02 Beethoven LiederBeethoven – Lieder; Songs
Matthias Goerne; Jan Lisiecki
Deutsche Grammophon 483835 (deutschegrammophon.com/en)

A new disc featuring baritone Matthias Goerne and pianist Jan Lisiecki is a heartily welcomed release in what has become a much-curtailed Beethoven anniversary year. This album showcases oft-neglected songs: music that is sometimes given a wide berth by performers opting for more standard cycles from the lieder repertoire. But unlikely corners of the repertoire require unlikely artistic partners as champions and this recital is a case in point for such declarations.

Goerne (b.1967) is, doubtless, one of the most considerate, insightful and committed lieder singers of his generation. He seems to veritably live and breathe this repertoire, always delivering an incredible depth of expression and narrative. Lisiecki (b.1995), while not especially known for his collaborative activities, brings a similar brand of devotion to his art, embracing – with equal measure – the composer whom he interprets, and the listener to whom he performs. This is the common ground between Goerne and Lisiecki and proves an ideal starting point for a wondrous creative match.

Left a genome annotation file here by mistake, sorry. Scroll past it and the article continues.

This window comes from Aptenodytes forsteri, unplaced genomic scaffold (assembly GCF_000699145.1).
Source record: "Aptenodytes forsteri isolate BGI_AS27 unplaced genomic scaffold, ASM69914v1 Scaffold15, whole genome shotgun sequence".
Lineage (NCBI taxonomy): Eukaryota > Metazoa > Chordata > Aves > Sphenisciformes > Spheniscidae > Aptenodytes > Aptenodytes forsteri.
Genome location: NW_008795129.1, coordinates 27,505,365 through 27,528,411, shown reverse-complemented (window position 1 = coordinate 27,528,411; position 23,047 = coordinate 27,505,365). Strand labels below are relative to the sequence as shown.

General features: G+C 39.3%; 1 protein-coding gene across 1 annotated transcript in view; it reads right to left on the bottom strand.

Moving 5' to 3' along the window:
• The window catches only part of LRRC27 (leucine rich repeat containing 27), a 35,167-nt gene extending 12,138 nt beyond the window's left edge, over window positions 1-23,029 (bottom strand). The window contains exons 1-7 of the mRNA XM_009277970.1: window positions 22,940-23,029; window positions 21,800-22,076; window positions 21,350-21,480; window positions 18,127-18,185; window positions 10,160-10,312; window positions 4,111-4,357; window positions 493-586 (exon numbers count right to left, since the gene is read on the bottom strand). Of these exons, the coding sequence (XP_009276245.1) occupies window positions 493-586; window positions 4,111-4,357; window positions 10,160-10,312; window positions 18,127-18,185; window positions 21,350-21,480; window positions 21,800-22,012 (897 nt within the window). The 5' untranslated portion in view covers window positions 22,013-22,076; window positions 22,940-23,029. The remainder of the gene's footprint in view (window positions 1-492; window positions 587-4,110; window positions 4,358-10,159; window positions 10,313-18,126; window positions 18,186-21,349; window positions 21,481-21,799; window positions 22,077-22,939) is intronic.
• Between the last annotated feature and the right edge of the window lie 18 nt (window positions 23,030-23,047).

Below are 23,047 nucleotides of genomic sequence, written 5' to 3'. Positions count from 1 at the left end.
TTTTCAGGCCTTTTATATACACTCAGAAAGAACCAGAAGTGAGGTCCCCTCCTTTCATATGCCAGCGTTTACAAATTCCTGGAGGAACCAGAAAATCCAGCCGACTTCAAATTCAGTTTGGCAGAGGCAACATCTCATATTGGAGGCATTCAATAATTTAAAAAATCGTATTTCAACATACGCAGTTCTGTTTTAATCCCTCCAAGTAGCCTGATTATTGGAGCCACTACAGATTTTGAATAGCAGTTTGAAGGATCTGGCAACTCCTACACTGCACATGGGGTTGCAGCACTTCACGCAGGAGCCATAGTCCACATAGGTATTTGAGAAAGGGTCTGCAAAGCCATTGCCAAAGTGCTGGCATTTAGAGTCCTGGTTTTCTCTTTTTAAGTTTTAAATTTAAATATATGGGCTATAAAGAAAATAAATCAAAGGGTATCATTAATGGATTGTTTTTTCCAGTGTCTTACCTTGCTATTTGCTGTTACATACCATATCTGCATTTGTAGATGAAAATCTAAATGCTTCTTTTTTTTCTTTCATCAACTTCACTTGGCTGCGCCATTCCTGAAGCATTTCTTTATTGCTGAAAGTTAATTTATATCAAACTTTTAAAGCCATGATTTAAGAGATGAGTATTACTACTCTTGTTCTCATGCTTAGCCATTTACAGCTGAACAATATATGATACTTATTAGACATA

Character and conviction are paramount to the poetry and the expression thereof in these songs. Goerne commands every turn and surprise as the well-seasoned pro that he is. Lisiecki follows suit, offering his own arsenal of colours and tonal insights within some rather off-the-beaten-path piano parts. Lisiecki plays the supportive role, never overpowering nor taking the reins too willfully. It’s everything one could look for in a supportive musical partner. Thrilling results indeed, as “youth and experience unite.”

03 Fernand CortezGaspare Spontini – Fernand Cortez
Schmunck; Voulgaridou; Lombardo; Margheri; Ferri Durà; Orchestra e Coro del Maggio Musicale Fiorentino; Jean-Luc Tingaud
Dynamic DYN-37868 (naxosdirect.com)

In 1803, the 28-year-old Gasparo Spontini, having already composed 15 operas (!) in his native Italy, moved to Paris. There, as “Gaspare,” he became a favourite of Napoleon and Josephine, who commissioned Fernand Cortez (1809) as wartime propaganda. The contra-historical libretto by Étienne De Jouy and Joseph-Alphonse d’Esménard depicted Cortez as a Napoleon-like heroic conqueror, benevolently “liberating” the “oppressed” Mexican people while rescuing his lover, the Mexican princess Amazily, and his brother Alvar as they were about to be sacrificed by the Mexican High Priest.

Fernand Cortez was a sensational hit, soon performed throughout Europe. In 1817, Spontini revised it, shifting scenes and adding the role of Montezuma. Today, however, the once-celebrated composer and his 24 operas are all but forgotten. This 2019 Florence production of the original version was its first staging in nearly two centuries.